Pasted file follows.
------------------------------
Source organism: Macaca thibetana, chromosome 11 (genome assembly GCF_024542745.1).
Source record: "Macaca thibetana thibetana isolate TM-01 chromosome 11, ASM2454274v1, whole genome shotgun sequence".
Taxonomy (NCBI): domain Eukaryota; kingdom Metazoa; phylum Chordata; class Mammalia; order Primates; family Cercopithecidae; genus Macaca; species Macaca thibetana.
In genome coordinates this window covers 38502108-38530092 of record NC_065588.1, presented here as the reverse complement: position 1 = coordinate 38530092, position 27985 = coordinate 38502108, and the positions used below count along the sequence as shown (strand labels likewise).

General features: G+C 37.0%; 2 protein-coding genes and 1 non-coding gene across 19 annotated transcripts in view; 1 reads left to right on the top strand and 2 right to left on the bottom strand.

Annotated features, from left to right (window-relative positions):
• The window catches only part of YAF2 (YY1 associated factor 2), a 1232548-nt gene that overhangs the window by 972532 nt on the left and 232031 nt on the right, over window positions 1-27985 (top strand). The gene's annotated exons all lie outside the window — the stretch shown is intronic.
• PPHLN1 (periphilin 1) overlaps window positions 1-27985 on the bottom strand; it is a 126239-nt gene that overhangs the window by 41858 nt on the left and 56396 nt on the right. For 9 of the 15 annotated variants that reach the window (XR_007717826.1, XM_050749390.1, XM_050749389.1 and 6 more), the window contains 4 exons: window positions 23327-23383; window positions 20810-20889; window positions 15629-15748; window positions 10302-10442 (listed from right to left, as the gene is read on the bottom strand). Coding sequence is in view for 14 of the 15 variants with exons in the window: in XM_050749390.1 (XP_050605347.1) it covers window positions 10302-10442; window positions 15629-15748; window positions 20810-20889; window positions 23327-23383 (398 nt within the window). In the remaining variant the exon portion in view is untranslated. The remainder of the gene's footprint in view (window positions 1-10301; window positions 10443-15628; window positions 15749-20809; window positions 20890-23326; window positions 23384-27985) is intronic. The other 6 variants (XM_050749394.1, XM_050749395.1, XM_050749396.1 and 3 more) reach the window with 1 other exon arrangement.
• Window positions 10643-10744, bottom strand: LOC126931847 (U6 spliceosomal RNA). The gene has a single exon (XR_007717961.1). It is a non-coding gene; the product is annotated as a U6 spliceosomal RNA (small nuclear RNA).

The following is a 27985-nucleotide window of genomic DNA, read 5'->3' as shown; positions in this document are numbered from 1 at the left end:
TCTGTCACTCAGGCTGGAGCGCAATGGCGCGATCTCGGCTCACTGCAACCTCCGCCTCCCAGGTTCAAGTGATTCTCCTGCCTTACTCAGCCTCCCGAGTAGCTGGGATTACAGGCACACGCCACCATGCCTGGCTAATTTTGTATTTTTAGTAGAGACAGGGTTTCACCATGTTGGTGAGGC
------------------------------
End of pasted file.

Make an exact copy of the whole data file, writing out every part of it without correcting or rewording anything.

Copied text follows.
Source organism: Macaca thibetana, chromosome 11 (genome assembly GCF_024542745.1).
Source record: "Macaca thibetana thibetana isolate TM-01 chromosome 11, ASM2454274v1, whole genome shotgun sequence".
Taxonomy (NCBI): domain Eukaryota; kingdom Metazoa; phylum Chordata; class Mammalia; order Primates; family Cercopithecidae; genus Macaca; species Macaca thibetana.
In genome coordinates this window covers 38502108-38530092 of record NC_065588.1, presented here as the reverse complement: position 1 = coordinate 38530092, position 27985 = coordinate 38502108, and the positions used below count along the sequence as shown (strand labels likewise).

General features: G+C 37.0%; 2 protein-coding genes and 1 non-coding gene across 19 annotated transcripts in view; 1 reads left to right on the top strand and 2 right to left on the bottom strand.

Annotated features, from left to right (window-relative positions):
• The window catches only part of YAF2 (YY1 associated factor 2), a 1232548-nt gene that overhangs the window by 972532 nt on the left and 232031 nt on the right, over window positions 1-27985 (top strand). The gene's annotated exons all lie outside the window — the stretch shown is intronic.
• PPHLN1 (periphilin 1) overlaps window positions 1-27985 on the bottom strand; it is a 126239-nt gene that overhangs the window by 41858 nt on the left and 56396 nt on the right. For 9 of the 15 annotated variants that reach the window (XR_007717826.1, XM_050749390.1, XM_050749389.1 and 6 more), the window contains 4 exons: window positions 23327-23383; window positions 20810-20889; window positions 15629-15748; window positions 10302-10442 (listed from right to left, as the gene is read on the bottom strand). Coding sequence is in view for 14 of the 15 variants with exons in the window: in XM_050749390.1 (XP_050605347.1) it covers window positions 10302-10442; window positions 15629-15748; window positions 20810-20889; window positions 23327-23383 (398 nt within the window). In the remaining variant the exon portion in view is untranslated. The remainder of the gene's footprint in view (window positions 1-10301; window positions 10443-15628; window positions 15749-20809; window positions 20890-23326; window positions 23384-27985) is intronic. The other 6 variants (XM_050749394.1, XM_050749395.1, XM_050749396.1 and 3 more) reach the window with 1 other exon arrangement.
• Window positions 10643-10744, bottom strand: LOC126931847 (U6 spliceosomal RNA). The gene has a single exon (XR_007717961.1). It is a non-coding gene; the product is annotated as a U6 spliceosomal RNA (small nuclear RNA).

The following is a 27985-nucleotide window of genomic DNA, read 5'->3' as shown; positions in this document are numbered from 1 at the left end:
TCTGTCACTCAGGCTGGAGCGCAATGGCGCGATCTCGGCTCACTGCAACCTCCGCCTCCCAGGTTCAAGTGATTCTCCTGCCTTACTCAGCCTCCCGAGTAGCTGGGATTACAGGCACACGCCACCATGCCTGGCTAATTTTGTATTTTTAGTAGAGACAGGGTTTCACCATGTTGGTGAGGC